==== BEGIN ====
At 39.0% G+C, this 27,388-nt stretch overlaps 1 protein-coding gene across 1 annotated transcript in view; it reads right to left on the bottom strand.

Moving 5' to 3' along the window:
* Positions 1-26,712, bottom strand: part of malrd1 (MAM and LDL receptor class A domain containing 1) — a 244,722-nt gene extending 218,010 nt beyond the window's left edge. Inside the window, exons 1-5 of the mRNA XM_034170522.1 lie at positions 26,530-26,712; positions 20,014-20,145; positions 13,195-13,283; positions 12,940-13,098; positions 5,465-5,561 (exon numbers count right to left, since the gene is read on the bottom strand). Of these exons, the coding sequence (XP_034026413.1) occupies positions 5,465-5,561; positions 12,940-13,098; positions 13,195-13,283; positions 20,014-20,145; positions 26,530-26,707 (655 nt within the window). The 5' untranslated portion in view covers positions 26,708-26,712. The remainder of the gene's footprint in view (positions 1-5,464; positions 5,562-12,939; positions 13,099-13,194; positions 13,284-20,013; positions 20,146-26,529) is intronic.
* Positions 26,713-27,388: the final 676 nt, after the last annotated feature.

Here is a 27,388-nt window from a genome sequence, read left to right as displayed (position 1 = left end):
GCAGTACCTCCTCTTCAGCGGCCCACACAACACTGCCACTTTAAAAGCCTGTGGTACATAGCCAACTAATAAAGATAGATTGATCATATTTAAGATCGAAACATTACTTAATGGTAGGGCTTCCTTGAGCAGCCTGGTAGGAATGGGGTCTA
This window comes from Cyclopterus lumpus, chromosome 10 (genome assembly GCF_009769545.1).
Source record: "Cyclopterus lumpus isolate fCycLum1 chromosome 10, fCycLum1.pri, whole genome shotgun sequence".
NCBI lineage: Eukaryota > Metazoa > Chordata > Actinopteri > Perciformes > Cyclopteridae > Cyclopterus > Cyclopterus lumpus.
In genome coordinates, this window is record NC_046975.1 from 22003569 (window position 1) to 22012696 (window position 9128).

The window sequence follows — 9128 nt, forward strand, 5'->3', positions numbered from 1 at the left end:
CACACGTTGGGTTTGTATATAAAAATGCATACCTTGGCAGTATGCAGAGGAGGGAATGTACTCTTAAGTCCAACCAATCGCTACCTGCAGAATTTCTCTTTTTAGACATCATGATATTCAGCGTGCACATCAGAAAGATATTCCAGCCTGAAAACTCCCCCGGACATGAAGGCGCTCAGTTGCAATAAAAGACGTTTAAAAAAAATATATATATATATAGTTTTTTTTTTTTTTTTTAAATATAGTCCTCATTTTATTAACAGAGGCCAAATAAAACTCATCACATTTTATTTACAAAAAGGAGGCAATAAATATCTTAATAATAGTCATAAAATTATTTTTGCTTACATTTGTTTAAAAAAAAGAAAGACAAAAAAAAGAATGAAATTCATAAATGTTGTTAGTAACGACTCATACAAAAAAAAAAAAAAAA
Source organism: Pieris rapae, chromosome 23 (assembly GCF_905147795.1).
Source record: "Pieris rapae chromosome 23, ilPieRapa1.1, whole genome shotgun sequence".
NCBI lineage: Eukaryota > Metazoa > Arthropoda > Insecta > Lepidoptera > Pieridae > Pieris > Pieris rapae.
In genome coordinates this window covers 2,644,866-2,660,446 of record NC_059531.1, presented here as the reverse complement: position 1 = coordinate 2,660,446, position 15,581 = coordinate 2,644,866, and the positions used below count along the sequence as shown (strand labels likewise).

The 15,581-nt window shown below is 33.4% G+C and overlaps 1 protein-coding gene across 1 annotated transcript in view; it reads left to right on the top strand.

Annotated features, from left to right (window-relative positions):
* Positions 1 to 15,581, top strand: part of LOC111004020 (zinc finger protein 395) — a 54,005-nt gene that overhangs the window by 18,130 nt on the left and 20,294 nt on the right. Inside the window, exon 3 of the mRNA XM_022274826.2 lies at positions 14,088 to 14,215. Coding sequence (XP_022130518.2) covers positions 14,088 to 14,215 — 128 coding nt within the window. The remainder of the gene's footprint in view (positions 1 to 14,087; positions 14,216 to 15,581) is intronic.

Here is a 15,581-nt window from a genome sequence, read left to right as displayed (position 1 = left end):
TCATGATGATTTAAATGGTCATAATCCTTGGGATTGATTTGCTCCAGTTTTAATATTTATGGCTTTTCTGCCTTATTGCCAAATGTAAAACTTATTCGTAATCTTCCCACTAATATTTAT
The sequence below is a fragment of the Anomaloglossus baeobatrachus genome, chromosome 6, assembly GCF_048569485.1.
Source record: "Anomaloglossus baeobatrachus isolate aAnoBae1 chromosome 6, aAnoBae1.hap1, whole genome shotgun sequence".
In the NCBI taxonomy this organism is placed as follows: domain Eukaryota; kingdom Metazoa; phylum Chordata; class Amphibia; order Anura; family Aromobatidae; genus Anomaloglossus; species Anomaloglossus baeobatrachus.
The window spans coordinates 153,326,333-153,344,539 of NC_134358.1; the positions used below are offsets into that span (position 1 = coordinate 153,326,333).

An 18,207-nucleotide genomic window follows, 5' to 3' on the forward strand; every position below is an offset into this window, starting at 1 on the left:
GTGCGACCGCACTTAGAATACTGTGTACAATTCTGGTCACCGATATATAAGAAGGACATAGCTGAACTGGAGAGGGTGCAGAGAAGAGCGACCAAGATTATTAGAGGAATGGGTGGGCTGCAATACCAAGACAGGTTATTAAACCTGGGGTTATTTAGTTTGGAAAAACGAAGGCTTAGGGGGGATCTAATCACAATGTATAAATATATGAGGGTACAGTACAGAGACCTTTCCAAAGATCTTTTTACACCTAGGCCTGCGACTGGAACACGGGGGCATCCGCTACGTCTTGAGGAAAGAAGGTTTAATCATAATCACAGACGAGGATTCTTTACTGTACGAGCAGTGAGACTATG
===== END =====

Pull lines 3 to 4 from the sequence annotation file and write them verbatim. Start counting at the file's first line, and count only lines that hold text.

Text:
* Positions 1-26,712, bottom strand: part of malrd1 (MAM and LDL receptor class A domain containing 1) — a 244,722-nt gene extending 218,010 nt beyond the window's left edge. Inside the window, exons 1-5 of the mRNA XM_034170522.1 lie at positions 26,530-26,712; positions 20,014-20,145; positions 13,195-13,283; positions 12,940-13,098; positions 5,465-5,561 (exon numbers count right to left, since the gene is read on the bottom strand). Of these exons, the coding sequence (XP_034026413.1) occupies positions 5,465-5,561; positions 12,940-13,098; positions 13,195-13,283; positions 20,014-20,145; positions 26,530-26,707 (655 nt within the window). The 5' untranslated portion in view covers positions 26,708-26,712. The remainder of the gene's footprint in view (positions 1-5,464; positions 5,562-12,939; positions 13,099-13,194; positions 13,284-20,013; positions 20,146-26,529) is intronic.
* Positions 26,713-27,388: the final 676 nt, after the last annotated feature.